The U.K.'s National Institute for Health and Care Excellence has recommended the use of rivaroxaban, or Xarelto, to prevent blood clots following acute coronary syndrome. The final draft guidance says that providers should assess bleeding risks before beginning treatment.
An FDA staff review has expressed doubts about Johnson & Johnson's application for the anticoagulant Xarelto, or rivaroxaban, as a treatment for acute coronary syndrome. There was no convincing evidence that Xarelto is superior to existing drugs or addresses an unmet medical need, reviewers said. An official from Janssen Research & Development, a J&J unit, said that, in combination with standard therapies, Xarelto "delivers a strong incremental benefit by significantly reducing the risk of cardiovascular events, including death, at a time when patients are at the highest risk."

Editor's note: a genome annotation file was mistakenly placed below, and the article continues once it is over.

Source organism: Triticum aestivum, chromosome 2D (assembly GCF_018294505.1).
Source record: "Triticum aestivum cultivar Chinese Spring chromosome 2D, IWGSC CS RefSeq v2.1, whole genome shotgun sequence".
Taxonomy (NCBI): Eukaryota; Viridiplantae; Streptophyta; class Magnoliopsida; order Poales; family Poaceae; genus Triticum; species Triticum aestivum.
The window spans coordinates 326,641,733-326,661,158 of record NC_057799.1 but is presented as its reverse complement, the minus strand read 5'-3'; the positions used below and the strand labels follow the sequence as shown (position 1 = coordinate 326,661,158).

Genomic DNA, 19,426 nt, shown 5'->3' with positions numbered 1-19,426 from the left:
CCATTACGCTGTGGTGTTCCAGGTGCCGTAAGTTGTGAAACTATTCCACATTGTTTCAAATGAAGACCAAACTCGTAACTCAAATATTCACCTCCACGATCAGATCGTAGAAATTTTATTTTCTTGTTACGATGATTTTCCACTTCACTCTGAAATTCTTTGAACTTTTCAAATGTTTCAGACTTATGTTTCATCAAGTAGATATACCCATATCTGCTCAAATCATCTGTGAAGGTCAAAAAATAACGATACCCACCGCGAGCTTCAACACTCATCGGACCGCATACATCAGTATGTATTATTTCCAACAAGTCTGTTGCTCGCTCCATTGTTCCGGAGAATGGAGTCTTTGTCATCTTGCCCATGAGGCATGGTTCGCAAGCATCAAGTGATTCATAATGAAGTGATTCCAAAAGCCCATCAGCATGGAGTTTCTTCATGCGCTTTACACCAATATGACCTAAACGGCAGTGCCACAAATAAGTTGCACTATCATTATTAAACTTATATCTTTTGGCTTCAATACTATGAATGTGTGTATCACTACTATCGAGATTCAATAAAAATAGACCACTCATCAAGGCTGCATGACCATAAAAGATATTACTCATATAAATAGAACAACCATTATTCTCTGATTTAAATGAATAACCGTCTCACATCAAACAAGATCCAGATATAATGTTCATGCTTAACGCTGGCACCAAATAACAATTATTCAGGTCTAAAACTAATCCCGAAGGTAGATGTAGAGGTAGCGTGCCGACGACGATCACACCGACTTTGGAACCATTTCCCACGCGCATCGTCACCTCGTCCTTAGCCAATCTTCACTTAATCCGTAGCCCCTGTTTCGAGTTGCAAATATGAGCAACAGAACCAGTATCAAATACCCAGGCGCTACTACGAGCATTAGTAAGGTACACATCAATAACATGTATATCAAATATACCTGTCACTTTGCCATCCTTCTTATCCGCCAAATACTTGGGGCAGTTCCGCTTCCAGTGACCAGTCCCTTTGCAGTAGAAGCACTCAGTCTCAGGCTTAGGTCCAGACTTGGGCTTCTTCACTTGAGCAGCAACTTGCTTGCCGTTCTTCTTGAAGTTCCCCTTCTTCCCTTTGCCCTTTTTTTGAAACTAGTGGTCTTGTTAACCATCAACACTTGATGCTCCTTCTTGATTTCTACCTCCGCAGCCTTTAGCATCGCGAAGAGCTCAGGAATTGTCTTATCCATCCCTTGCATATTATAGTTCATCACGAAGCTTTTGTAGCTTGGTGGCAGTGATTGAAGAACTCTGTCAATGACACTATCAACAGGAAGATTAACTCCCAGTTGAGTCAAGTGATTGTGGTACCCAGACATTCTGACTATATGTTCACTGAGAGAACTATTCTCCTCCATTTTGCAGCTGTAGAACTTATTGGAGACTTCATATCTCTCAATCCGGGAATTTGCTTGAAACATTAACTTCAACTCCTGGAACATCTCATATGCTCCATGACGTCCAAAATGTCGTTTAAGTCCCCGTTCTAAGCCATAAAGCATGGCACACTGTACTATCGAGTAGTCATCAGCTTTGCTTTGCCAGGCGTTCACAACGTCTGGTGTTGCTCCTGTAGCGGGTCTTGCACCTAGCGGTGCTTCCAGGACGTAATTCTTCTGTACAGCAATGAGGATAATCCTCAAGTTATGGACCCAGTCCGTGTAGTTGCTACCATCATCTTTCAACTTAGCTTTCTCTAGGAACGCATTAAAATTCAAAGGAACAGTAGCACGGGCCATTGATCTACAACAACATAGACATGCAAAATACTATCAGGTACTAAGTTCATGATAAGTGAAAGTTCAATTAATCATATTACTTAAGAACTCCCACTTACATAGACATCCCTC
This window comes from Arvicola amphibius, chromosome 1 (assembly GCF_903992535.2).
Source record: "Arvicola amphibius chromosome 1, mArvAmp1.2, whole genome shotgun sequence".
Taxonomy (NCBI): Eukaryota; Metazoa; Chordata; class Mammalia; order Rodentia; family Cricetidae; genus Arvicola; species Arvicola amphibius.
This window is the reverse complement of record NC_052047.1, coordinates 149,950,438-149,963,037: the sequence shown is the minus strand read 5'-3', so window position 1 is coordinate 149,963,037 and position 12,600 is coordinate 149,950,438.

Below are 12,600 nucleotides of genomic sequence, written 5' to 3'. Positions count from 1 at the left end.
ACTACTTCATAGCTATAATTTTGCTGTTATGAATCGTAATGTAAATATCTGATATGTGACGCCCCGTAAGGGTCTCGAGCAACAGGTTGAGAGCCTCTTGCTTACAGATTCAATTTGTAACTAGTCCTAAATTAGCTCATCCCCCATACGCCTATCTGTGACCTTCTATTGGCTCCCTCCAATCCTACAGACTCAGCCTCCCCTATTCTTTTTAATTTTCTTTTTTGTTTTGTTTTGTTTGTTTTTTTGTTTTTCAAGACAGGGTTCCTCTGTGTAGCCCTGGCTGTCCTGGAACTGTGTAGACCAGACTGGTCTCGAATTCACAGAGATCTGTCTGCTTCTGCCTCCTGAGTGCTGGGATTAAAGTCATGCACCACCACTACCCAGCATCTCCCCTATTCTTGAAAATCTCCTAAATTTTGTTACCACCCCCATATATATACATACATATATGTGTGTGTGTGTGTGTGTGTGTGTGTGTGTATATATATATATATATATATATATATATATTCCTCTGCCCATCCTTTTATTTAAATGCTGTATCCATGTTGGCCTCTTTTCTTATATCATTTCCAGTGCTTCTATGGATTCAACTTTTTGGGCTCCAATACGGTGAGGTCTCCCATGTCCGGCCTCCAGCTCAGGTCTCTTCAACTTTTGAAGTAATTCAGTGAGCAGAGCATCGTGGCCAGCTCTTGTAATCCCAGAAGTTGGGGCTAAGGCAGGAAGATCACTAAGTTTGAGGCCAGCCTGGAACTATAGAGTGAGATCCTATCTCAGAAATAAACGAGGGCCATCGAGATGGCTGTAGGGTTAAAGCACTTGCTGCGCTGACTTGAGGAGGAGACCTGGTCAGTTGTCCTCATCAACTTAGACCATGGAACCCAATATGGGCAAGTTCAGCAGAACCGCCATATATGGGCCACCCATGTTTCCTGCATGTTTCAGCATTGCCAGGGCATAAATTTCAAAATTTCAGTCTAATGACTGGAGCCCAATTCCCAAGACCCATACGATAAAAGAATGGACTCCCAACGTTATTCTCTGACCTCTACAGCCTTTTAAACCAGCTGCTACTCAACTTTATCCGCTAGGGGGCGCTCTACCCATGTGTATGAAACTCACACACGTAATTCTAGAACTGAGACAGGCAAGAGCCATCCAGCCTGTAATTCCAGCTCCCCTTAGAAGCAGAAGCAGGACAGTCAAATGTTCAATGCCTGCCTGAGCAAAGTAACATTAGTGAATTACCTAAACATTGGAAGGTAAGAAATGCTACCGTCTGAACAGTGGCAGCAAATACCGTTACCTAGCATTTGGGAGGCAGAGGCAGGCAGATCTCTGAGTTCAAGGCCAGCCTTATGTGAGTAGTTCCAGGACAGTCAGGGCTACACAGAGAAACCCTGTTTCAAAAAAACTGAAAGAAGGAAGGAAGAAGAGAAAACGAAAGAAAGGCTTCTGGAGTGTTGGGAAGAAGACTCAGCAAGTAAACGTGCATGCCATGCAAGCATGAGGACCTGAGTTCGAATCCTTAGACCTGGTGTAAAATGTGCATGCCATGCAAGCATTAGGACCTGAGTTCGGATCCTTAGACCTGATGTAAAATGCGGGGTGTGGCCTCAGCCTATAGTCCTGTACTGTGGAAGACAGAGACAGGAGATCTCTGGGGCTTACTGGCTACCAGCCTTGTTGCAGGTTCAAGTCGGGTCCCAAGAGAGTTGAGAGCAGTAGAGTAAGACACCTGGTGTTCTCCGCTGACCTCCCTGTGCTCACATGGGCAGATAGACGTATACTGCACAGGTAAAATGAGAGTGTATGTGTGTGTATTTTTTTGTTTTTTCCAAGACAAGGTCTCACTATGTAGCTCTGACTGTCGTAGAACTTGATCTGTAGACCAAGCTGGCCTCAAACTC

Bayer and Johnson & Johnson are initiating two late-stage trials of the anticoagulant rivaroxaban after failing to get expanded FDA approval for the prevention of cardiovascular events in patients with acute coronary syndrome. One trial will involve individuals with chronic heart failure and significant coronary artery disease. The other will include patients with nonvalvular atrial fibrillation.
Health Canada issued a public advisory about the possibility of serious skin reactions with the hepatitis C treatment Incivek from Vertex Pharmaceuticals. The move comes two months after the FDA released a similar warning.
An FDA advisory panel voted against expanding approval of rivaroxaban for patients with acute coronary syndrome. Bleeding risks were among the concerns raised by panel members, and a final ruling from the FDA is expected by the end of June.